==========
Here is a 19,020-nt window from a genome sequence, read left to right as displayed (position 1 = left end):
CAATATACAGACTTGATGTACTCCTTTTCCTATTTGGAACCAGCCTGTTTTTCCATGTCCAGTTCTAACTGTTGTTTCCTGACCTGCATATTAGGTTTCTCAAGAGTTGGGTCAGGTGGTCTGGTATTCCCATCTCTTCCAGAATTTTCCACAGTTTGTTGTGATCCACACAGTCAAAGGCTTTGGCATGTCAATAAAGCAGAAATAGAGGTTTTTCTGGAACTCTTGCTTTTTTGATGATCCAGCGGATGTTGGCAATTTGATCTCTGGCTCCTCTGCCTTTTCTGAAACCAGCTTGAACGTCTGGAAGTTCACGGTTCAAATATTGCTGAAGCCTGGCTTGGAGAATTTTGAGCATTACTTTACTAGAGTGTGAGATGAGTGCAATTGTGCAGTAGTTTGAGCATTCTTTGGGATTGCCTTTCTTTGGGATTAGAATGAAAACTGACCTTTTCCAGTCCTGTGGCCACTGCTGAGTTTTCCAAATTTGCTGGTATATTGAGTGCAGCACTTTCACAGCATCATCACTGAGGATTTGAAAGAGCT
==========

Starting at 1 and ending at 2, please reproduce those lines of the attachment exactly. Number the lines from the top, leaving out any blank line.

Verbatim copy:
Here is a 19,020-nt window from a genome sequence, read left to right as displayed (position 1 = left end):
CAATATACAGACTTGATGTACTCCTTTTCCTATTTGGAACCAGCCTGTTTTTCCATGTCCAGTTCTAACTGTTGTTTCCTGACCTGCATATTAGGTTTCTCAAGAGTTGGGTCAGGTGGTCTGGTATTCCCATCTCTTCCAGAATTTTCCACAGTTTGTTGTGATCCACACAGTCAAAGGCTTTGGCATGTCAATAAAGCAGAAATAGAGGTTTTTCTGGAACTCTTGCTTTTTTGATGATCCAGCGGATGTTGGCAATTTGATCTCTGGCTCCTCTGCCTTTTCTGAAACCAGCTTGAACGTCTGGAAGTTCACGGTTCAAATATTGCTGAAGCCTGGCTTGGAGAATTTTGAGCATTACTTTACTAGAGTGTGAGATGAGTGCAATTGTGCAGTAGTTTGAGCATTCTTTGGGATTGCCTTTCTTTGGGATTAGAATGAAAACTGACCTTTTCCAGTCCTGTGGCCACTGCTGAGTTTTCCAAATTTGCTGGTATATTGAGTGCAGCACTTTCACAGCATCATCACTGAGGATTTGAAAGAGCT